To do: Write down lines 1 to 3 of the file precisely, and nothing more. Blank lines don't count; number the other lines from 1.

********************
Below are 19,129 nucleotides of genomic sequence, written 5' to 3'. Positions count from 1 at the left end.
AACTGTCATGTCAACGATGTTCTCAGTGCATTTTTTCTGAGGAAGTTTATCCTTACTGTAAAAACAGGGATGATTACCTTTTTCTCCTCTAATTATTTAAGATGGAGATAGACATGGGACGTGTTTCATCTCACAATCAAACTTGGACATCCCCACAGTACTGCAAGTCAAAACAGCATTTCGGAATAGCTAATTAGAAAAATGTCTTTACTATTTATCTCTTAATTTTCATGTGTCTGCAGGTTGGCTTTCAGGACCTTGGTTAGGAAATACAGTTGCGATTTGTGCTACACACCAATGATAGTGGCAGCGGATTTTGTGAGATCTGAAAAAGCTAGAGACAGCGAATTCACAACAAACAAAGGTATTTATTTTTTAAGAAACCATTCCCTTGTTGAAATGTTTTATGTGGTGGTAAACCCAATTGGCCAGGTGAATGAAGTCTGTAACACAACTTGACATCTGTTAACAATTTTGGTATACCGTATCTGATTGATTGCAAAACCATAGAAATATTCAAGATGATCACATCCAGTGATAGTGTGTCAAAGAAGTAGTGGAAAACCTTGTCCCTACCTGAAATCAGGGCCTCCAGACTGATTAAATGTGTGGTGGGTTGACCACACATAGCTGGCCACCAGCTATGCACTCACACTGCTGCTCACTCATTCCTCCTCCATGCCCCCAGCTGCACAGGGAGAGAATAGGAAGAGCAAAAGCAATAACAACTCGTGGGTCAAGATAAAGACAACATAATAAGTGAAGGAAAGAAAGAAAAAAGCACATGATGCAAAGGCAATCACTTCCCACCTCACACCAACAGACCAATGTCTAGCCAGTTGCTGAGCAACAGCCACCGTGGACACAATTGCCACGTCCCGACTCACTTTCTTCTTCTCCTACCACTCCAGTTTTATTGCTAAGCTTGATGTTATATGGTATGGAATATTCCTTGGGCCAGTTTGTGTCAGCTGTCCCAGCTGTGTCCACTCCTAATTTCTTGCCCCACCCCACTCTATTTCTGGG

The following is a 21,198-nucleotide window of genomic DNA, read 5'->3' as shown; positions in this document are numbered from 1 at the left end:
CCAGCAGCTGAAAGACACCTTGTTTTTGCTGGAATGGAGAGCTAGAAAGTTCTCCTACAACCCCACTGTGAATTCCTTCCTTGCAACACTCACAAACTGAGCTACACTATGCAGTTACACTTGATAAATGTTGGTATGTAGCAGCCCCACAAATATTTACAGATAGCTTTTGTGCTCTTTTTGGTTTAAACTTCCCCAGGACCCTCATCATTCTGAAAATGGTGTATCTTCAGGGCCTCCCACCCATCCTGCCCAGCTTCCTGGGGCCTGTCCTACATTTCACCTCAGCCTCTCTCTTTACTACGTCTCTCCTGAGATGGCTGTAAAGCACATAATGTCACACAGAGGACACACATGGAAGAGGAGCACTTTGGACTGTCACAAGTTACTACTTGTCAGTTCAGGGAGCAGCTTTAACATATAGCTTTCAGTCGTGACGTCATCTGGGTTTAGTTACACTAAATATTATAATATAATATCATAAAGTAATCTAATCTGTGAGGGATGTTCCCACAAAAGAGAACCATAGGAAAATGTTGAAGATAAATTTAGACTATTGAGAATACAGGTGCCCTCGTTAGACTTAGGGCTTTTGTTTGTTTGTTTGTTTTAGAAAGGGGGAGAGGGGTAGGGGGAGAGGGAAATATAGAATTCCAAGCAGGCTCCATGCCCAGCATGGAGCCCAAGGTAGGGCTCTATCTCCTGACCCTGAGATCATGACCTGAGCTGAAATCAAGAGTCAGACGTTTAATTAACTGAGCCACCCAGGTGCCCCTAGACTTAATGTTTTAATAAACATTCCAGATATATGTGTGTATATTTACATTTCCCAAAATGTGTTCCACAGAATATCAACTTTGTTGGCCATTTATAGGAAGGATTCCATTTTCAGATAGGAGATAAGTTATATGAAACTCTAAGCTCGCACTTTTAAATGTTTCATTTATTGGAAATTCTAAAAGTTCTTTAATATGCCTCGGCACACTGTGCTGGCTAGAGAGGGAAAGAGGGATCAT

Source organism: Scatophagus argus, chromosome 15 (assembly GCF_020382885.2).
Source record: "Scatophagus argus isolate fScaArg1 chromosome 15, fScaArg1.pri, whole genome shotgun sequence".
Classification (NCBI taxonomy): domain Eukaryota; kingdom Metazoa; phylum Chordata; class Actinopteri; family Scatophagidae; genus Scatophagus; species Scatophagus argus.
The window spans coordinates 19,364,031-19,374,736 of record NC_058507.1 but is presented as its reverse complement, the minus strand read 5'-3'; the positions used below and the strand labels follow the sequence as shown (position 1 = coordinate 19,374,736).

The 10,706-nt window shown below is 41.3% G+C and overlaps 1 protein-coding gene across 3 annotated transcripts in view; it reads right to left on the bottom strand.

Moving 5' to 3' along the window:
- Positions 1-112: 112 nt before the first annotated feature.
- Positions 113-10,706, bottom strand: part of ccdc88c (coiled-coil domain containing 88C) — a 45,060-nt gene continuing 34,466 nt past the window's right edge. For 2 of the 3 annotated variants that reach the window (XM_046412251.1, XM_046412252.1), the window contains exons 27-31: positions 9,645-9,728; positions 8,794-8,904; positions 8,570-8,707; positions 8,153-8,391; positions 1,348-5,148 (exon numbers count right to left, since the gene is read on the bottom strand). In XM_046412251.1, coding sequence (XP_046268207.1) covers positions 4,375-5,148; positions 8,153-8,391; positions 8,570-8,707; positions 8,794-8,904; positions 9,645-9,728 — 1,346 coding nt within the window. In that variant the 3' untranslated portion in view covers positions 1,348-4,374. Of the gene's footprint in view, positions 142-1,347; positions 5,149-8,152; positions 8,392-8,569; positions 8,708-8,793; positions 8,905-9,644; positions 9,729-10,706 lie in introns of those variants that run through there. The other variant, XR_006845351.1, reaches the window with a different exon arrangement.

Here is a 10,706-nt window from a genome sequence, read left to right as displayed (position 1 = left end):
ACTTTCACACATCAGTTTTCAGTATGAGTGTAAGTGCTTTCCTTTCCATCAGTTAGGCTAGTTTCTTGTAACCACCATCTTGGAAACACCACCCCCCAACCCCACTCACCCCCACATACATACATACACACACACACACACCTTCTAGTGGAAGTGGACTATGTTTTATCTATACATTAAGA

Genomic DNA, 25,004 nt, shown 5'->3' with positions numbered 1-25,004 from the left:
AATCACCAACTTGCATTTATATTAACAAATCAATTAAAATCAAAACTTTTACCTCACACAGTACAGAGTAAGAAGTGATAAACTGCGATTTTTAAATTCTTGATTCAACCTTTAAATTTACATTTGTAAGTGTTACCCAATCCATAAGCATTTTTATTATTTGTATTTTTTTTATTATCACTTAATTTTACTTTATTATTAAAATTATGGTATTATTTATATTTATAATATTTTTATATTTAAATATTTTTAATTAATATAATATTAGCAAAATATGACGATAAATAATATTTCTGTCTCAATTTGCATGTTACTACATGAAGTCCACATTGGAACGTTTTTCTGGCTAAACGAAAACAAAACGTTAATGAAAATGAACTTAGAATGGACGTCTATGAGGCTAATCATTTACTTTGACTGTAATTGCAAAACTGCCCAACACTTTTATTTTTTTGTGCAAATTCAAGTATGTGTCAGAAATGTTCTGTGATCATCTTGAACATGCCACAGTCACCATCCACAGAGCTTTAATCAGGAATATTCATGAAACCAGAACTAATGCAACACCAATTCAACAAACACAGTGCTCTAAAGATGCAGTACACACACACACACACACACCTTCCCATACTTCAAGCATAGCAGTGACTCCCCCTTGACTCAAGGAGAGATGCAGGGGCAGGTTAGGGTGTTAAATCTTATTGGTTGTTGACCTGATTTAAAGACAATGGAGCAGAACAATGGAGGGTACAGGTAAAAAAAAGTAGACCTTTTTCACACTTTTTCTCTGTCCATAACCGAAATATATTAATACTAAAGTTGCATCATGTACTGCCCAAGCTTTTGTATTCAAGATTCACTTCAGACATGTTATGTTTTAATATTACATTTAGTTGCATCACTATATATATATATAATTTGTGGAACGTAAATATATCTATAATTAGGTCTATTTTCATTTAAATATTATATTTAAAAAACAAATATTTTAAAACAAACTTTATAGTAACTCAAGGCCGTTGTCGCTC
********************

Below are 19,129 nucleotides of genomic sequence, written 5' to 3'. Positions count from 1 at the left end.
AACTGTCATGTCAACGATGTTCTCAGTGCATTTTTTCTGAGGAAGTTTATCCTTACTGTAAAAACAGGGATGATTACCTTTTTCTCCTCTAATTATTTAAGATGGAGATAGACATGGGACGTGTTTCATCTCACAATCAAACTTGGACATCCCCACAGTACTGCAAGTCAAAACAGCATTTCGGAATAGCTAATTAGAAAAATGTCTTTACTATTTATCTCTTAATTTTCATGTGTCTGCAGGTTGGCTTTCAGGACCTTGGTTAGGAAATACAGTTGCGATTTGTGCTACACACCAATGATAGTGGCAGCGGATTTTGTGAGATCTGAAAAAGCTAGAGACAGCGAATTCACAACAAACAAAGGTATTTATTTTTTAAGAAACCATTCCCTTGTTGAAATGTTTTATGTGGTGGTAAACCCAATTGGCCAGGTGAATGAAGTCTGTAACACAACTTGACATCTGTTAACAATTTTGGTATACCGTATCTGATTGATTGCAAAACCATAGAAATATTCAAGATGATCACATCCAGTGATAGTGTGTCAAAGAAGTAGTGGAAAACCTTGTCCCTACCTGAAATCAGGGCCTCCAGACTGATTAAATGTGTGGTGGGTTGACCACACATAGCTGGCCACCAGCTATGCACTCACACTGCTGCTCACTCATTCCTCCTCCATGCCCCCAGCTGCACAGGGAGAGAATAGGAAGAGCAAAAGCAATAACAACTCGTGGGTCAAGATAAAGACAACATAATAAGTGAAGGAAAGAAAGAAAAAAGCACATGATGCAAAGGCAATCACTTCCCACCTCACACCAACAGACCAATGTCTAGCCAGTTGCTGAGCAACAGCCACCGTGGACACAATTGCCACGTCCCGACTCACTTTCTTCTTCTCCTACCACTCCAGTTTTATTGCTAAGCTTGATGTTATATGGTATGGAATATTCCTTGGGCCAGTTTGTGTCAGCTGTCCCAGCTGTGTCCACTCCTAATTTCTTGCCCCACCCCACTCTATTTCTGGG

The following is a 21,198-nucleotide window of genomic DNA, read 5'->3' as shown; positions in this document are numbered from 1 at the left end: